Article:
Redwood City

Clifford Heights

Clifford Heights real estate is among the Redwood City area’s most desirable - and most expensive

Forgive the less than 1,000 residents of the unincorporated Clifford Heights neighborhood if they feel neighboring Emerald Lake Hills is too crowded. With a population density of around 1,300 residents per square mile (one-third that of Redwood City as a whole), Clifford Heights – also known as Palomar Park – is every bit a Peninsula oddity: secluded, almost rural in nature, yet less than two miles from downtowns in Redwood City and San Carlos. Once part of a large plot of unimproved land owned by the Bulletin Publishing Company, Clifford Heights is now Emerald Lake Hills’ equal not only in topography but also in its housing inventory. Clifford Heights real estate is among the Redwood City area’s most desirable – and most expensive.

This is a neighborhood of winding roads, heavy greenery and split-rail fences, a place proud of its colorful past (“Several homes on the hill still have prohibition-type bars in their basement cellars,” says an article in the Spring, 2009, issue of “Palomar Park Perspectives,” the Palomar Property Owners’ quarterly newsletter) and comfortable with its casual relationship with the present. Within its borders are numerous dead-end roads abruptly ending at strands of trees, one-and-a-half-lane streets whose only hint of its residents’ homes is an occasional mailbox or fence gate. Even in an area that includes Emerald Lake Hills, Clifford Heights/Palomar Park is unique.

From the beginning, homeowners in Clifford Heights/Palomar Park were very protective of their turf. The Palomar Property Owners, a very strong homeowners association, was established in 1956, when the neighborhood's population was well under 500. According to its website at, the group holds an annual summer picnic, cleans up local roads, repairs and maintains signs and mailboxes and “even painted (their) own fire hydrants recently!” Locals refer to their neighborhood as “the hill” and coalesce around issues like tree maintenance and the well-regarded K-8 Clifford Elementary School.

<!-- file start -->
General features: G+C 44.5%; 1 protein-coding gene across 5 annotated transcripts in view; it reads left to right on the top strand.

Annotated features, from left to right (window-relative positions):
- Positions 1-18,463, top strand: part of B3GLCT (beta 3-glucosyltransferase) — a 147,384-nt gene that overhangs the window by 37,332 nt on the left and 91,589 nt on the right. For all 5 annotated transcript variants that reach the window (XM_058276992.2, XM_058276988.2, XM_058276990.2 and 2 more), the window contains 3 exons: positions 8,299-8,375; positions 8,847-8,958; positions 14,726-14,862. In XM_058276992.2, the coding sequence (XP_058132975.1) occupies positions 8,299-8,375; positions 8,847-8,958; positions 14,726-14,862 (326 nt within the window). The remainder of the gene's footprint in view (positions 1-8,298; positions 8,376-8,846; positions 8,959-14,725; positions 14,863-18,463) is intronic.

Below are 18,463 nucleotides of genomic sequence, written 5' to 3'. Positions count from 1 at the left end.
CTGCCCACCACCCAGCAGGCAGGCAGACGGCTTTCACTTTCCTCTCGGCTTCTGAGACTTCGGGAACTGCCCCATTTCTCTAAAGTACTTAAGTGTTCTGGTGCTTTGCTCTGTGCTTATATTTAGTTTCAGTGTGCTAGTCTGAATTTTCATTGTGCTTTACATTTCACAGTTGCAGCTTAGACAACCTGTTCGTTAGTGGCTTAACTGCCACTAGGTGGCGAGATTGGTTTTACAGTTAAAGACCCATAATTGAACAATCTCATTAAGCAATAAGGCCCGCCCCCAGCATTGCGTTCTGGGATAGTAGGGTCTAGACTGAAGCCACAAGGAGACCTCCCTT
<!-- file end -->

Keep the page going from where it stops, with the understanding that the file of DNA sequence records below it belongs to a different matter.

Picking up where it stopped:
Homes in Clifford Heights are difficult to pigeonhole. With development sporadic and homes tailored to meet the challenges of their lots, neighborhod properties are very diverse, ranging from the more traditional suburban homes of “lower” Clifford Heights/Palomar Park –two-story and ranch homes built during the 1960s and 1970s, with three and four bedrooms, multiple baths and around 2,000 square feet of living space – to the 16 mini-mansions of gated Belle Roche Estates, a small collection of 4,000-plus square-foot residences built during the 1990s and 2000s. Homes in Belle Roche Estates sit on level half-acre lots and sell for upwards of $2 million, sometimes topping the $3 million mark.

The rest of Clifford Heights is a miscellany of property types. There are the properties built by A.J. and Laura Harwood in the 1920s and 1930s, including a handful of elegant homes on the 300 block of Palomar Drive built in the late 1930s, while several blocks west, the 1000 and 1100 blocks of Palomar are populated by homes built in the 1950s, some with breathtaking views. Recent data shows that the jumble of properties making up Clifford Heights/Palomar Park sells for between $1.5 and $2.5 million -- with the bulk of properties coming it at or above $2 million.

With such a diverse housing stock, prospective Clifford Heights homebuyers should keep in mind that the area can pose challenges unseen in more densely-developed neighborhoods. Some homes still operate on a septic tank system, for example, while others are linked into sewers.

To view a detailed google map of the Clifford Heights neighborhood, click here. The MLS area is 337.

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